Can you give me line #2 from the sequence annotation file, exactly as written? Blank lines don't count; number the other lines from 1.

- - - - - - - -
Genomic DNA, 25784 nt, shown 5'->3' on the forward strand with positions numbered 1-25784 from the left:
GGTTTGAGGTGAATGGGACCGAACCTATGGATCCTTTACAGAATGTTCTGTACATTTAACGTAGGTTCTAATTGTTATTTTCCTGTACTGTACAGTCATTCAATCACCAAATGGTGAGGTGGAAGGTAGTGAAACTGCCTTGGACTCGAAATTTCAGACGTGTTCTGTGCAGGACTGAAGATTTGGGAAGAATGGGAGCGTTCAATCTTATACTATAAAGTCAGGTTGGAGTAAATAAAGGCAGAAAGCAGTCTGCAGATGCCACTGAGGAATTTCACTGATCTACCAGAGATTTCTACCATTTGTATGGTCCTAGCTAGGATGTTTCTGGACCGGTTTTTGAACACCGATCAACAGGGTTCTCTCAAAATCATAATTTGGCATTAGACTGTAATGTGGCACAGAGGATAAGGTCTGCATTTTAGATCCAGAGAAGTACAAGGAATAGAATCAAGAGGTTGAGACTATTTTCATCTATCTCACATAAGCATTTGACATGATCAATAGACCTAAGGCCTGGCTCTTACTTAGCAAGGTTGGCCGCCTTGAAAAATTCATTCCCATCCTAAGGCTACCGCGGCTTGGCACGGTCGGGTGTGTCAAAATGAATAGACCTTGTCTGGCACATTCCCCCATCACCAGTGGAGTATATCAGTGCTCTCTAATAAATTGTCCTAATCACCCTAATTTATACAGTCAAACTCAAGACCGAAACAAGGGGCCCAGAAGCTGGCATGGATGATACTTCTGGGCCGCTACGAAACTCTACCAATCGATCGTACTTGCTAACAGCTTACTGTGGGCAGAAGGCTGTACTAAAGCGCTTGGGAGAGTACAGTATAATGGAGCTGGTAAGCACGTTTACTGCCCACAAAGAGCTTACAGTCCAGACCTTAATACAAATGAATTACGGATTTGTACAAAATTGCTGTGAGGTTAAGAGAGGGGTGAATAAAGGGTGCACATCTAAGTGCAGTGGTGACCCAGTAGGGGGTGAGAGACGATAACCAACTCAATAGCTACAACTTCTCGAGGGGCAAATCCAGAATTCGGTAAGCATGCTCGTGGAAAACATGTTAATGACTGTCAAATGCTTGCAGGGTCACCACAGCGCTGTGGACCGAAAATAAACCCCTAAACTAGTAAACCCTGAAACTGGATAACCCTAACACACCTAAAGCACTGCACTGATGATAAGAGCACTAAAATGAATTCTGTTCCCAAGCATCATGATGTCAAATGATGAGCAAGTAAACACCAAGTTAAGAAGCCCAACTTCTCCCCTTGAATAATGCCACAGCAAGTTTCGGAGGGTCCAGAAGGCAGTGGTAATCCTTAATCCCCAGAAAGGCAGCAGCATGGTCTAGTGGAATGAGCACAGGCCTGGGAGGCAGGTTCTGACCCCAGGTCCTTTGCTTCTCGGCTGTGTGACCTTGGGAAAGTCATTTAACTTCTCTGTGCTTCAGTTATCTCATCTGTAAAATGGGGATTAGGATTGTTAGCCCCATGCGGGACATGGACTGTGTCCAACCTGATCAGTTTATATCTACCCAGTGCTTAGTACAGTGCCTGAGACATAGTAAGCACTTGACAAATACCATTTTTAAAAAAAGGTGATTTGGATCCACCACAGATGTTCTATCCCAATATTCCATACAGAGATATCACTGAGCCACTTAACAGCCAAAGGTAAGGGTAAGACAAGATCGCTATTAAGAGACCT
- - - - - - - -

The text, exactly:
GGTTTGAGGTGAATGGGACCGAACCTATGGATCCTTTACAGAATGTTCTGTACATTTAACGTAGGTTCTAATTGTTATTTTCCTGTACTGTACAGTCATTCAATCACCAAATGGTGAGGTGGAAGGTAGTGAAACTGCCTTGGACTCGAAATTTCAGACGTGTTCTGTGCAGGACTGAAGATTTGGGAAGAATGGGAGCGTTCAATCTTATACTATAAAGTCAGGTTGGAGTAAATAAAGGCAGAAAGCAGTCTGCAGATGCCACTGAGGAATTTCACTGATCTACCAGAGATTTCTACCATTTGTATGGTCCTAGCTAGGATGTTTCTGGACCGGTTTTTGAACACCGATCAACAGGGTTCTCTCAAAATCATAATTTGGCATTAGACTGTAATGTGGCACAGAGGATAAGGTCTGCATTTTAGATCCAGAGAAGTACAAGGAATAGAATCAAGAGGTTGAGACTATTTTCATCTATCTCACATAAGCATTTGACATGATCAATAGACCTAAGGCCTGGCTCTTACTTAGCAAGGTTGGCCGCCTTGAAAAATTCATTCCCATCCTAAGGCTACCGCGGCTTGGCACGGTCGGGTGTGTCAAAATGAATAGACCTTGTCTGGCACATTCCCCCATCACCAGTGGAGTATATCAGTGCTCTCTAATAAATTGTCCTAATCACCCTAATTTATACAGTCAAACTCAAGACCGAAACAAGGGGCCCAGAAGCTGGCATGGATGATACTTCTGGGCCGCTACGAAACTCTACCAATCGATCGTACTTGCTAACAGCTTACTGTGGGCAGAAGGCTGTACTAAAGCGCTTGGGAGAGTACAGTATAATGGAGCTGGTAAGCACGTTTACTGCCCACAAAGAGCTTACAGTCCAGACCTTAATACAAATGAATTACGGATTTGTACAAAATTGCTGTGAGGTTAAGAGAGGGGTGAATAAAGGGTGCACATCTAAGTGCAGTGGTGACCCAGTAGGGGGTGAGAGACGATAACCAACTCAATAGCTACAACTTCTCGAGGGGCAAATCCAGAATTCGGTAAGCATGCTCGTGGAAAACATGTTAATGACTGTCAAATGCTTGCAGGGTCACCACAGCGCTGTGGACCGAAAATAAACCCCTAAACTAGTAAACCCTGAAACTGGATAACCCTAACACACCTAAAGCACTGCACTGATGATAAGAGCACTAAAATGAATTCTGTTCCCAAGCATCATGATGTCAAATGATGAGCAAGTAAACACCAAGTTAAGAAGCCCAACTTCTCCCCTTGAATAATGCCACAGCAAGTTTCGGAGGGTCCAGAAGGCAGTGGTAATCCTTAATCCCCAGAAAGGCAGCAGCATGGTCTAGTGGAATGAGCACAGGCCTGGGAGGCAGGTTCTGACCCCAGGTCCTTTGCTTCTCGGCTGTGTGACCTTGGGAAAGTCATTTAACTTCTCTGTGCTTCAGTTATCTCATCTGTAAAATGGGGATTAGGATTGTTAGCCCCATGCGGGACATGGACTGTGTCCAACCTGATCAGTTTATATCTACCCAGTGCTTAGTACAGTGCCTGAGACATAGTAAGCACTTGACAAATACCATTTTTAAAAAAAGGTGATTTGGATCCACCACAGATGTTCTATCCCAATATTCCATACAGAGATATCACTGAGCCACTTAACAGCCAAAGGTAAGGGTAAGACAAGATCGCTATTAAGAGACCT